# Are the letter choices in algebra meaningful?

p= F−E(S) / k

I saw someone post a math problem like the one above. I wonder why they used those letters, if they have a particular meaning or if they could be swapped out for different letters and mean the same thing?

Example:
X= A−B(C) / D

• Welcome to MSE. You should choose your tags carefully. What has this to do with linear-algebra? – José Carlos Santos Oct 19 '19 at 6:52
• It seems to me that algebra-precalculus or notation are natural choices for that question. – José Carlos Santos Oct 19 '19 at 6:54

Simple answer: yes, you could swap the letters and it would mean the same.

There is no standards body for mathematics so you can do what you want. However, there are some very common usages. If you go against these, it won't invalidate your work but it may surprise or confuse others.

Some examples:

A single unknown real number is very commonly $$x$$. A second or third is quite likely $$y$$ or $$z$$. For more than three, subscripts are common: $$x_1$$, $$x_2$$, ...

A single unknown complex number is very commonly $$z$$.

$$a$$, $$b$$, $$c$$ are common for fixed values.

Greek letters are very commonly used and some have a much more restricted use. A famous one is $$\pi$$ which almost always the circle constant but is occasionally used for other purposes. $$\Sigma$$ is very commonly used for sums. Others have typical but less fixed uses e.g. $$\theta$$ is popular for angles. Beginners sometimes get the impression that Greek letters have fixed meanings but they don't, it is just that the habits seem a little stronger with them.

Other scripts are rare but the Hebrew letters $$\aleph$$ and $$\beth$$ are used for infinite cardinal numbers.

Upper case is popular for sets e.g. a single arbitrary set is commonly $$S$$ rather than $$s$$. A group is commonly $$G$$ and $$g$$ is typically used for an element of it.

Over in physics and chemistry, the habits are much more rigid. For example, voltage is pretty much always $$V$$ or $$v$$ and current $$I$$ or $$i$$. If you chose to use $$I$$ for voltage and $$V$$ for current so that Ohm's law was $$I = VR$$ then you would cause lots of confusion and probably consternation. The $$i$$ for current habit is so strong that $$j$$ is sometimes used for $$\sqrt-1$$ rather than $$i$$ as is common in mathematics.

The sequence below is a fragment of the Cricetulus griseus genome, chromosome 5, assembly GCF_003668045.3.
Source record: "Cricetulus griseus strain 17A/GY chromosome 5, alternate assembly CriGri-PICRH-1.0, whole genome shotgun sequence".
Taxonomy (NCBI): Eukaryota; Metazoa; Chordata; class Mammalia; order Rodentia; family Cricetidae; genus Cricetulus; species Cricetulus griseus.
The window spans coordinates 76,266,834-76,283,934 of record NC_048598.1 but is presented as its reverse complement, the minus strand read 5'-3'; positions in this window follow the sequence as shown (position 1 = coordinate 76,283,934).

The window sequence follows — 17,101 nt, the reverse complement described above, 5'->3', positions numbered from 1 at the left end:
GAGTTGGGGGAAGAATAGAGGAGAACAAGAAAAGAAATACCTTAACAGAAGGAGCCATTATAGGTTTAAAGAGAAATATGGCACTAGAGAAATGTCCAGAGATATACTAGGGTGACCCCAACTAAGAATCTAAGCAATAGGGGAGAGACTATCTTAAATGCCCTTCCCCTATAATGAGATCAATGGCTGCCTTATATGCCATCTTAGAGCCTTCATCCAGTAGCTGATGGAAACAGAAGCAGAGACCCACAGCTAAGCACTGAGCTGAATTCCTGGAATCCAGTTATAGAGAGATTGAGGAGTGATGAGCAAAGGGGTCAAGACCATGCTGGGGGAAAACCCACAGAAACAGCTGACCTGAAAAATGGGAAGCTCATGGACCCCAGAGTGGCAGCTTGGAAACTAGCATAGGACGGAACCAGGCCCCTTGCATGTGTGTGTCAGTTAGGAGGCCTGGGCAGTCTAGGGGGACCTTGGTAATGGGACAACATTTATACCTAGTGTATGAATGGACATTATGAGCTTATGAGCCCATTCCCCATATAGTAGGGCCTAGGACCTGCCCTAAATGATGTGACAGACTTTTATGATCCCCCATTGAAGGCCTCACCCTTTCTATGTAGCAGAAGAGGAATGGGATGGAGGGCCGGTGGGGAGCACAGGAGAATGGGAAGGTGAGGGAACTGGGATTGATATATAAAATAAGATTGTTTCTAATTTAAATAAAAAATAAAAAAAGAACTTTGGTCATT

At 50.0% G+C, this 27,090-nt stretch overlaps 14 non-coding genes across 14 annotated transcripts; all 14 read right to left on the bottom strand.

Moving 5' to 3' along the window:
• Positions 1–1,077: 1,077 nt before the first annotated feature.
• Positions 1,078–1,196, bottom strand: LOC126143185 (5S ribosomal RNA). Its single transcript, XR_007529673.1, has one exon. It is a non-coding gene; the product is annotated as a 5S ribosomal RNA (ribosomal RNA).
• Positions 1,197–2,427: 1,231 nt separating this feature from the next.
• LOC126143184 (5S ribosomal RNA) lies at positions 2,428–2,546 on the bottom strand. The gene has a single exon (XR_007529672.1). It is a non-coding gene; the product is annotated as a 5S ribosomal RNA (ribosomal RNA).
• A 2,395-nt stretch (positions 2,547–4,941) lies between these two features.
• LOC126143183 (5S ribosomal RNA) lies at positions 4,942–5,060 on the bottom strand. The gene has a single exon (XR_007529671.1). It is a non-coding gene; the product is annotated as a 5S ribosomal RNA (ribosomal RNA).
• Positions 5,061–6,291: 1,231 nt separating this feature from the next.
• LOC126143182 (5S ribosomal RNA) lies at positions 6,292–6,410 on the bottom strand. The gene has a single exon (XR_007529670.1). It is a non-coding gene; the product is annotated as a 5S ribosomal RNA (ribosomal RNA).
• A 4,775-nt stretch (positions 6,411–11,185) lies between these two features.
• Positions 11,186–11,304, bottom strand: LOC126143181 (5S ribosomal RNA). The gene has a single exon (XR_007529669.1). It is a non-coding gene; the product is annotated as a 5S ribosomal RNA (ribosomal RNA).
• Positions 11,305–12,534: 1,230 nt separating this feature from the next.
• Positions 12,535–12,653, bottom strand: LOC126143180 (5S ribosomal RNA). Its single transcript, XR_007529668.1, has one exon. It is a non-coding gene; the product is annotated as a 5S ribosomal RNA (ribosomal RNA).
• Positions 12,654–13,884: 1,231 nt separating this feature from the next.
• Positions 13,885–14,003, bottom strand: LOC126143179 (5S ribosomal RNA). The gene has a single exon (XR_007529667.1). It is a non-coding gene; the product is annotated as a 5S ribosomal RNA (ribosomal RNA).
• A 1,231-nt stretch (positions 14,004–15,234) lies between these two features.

Context matters. In mathematics, you can take a symbol, and replace it with any other unique symbol, so long as you do it everywhere in context. For example, consider the identity $$\sin^2(x) + \cos^2(x) = 1$$ for all $$x \in \Bbb{R}$$. The context of the symbol $$x$$ is limited to the above equation only; there's no reason to think that if $$x$$ is used again (e.g. maybe the next line is $$\cos(2x) = 1 - \sin^2(x)$$) that the new $$x$$ and the old $$x$$ have to refer to the same number. We essentially used $$x$$ just to express the equation, and then was done with it. We would be absolutely fine to write, instead, $$\sin^2(f) + \cos^2(f) = 1$$ for all $$f \in \Bbb{R}$$, and it would mean the same thing.

However, remember that the context of certain symbols transcends the current proof. If we were to change, say, the symbol $$\sin$$ to the symbol $$\operatorname{ppp}$$, then writing $$\operatorname{ppp}^2(x) + \cos^2(x) = 1$$ would suddenly make much less sense. Why? Because whoever wrote the identity has made some safe assumptions that they know what symbols like $$\sin, \cos,$$ and even $$+, =, 1$$ and $$2$$ mean beforehand. That is, the context in which they are defined stretches beyond the given argument. If you wanted to introduce $$\operatorname{ppp}$$ as a replacement for $$\sin$$, you would have to define it (just as $$\sin$$ itself has its well-known definitions).

So, essentially, you are permitted to make symbol substitutions so long as you do so consistently in their entire relevant context (all the way back to the definition/quantifier that introduced the symbol). In some circumstances, the context extends beyond the current argument, in which you have to define the symbol somewhere in your argument.

Sometimes, but not usually. A variable refers to an unknown number, and occasionally we want to refer to multiple, possibly different, numbers.

Typically, any symbol will work: X-1=2 is the same problem as Y-1=2.

But sometimes we want to track multiple different things. Like if I am solving a system of equations, I want two different names for two different variables.

Finally, when our math refers to particular things in the real world, we name variables to note that. If Apple and Google both have the same linearly scaling profit function, I might write A=5x+7 and G=5x+7. Those mean the same things mathematically, but if I’m running google I care a lot more about the second one, because the G refers to google’s profits.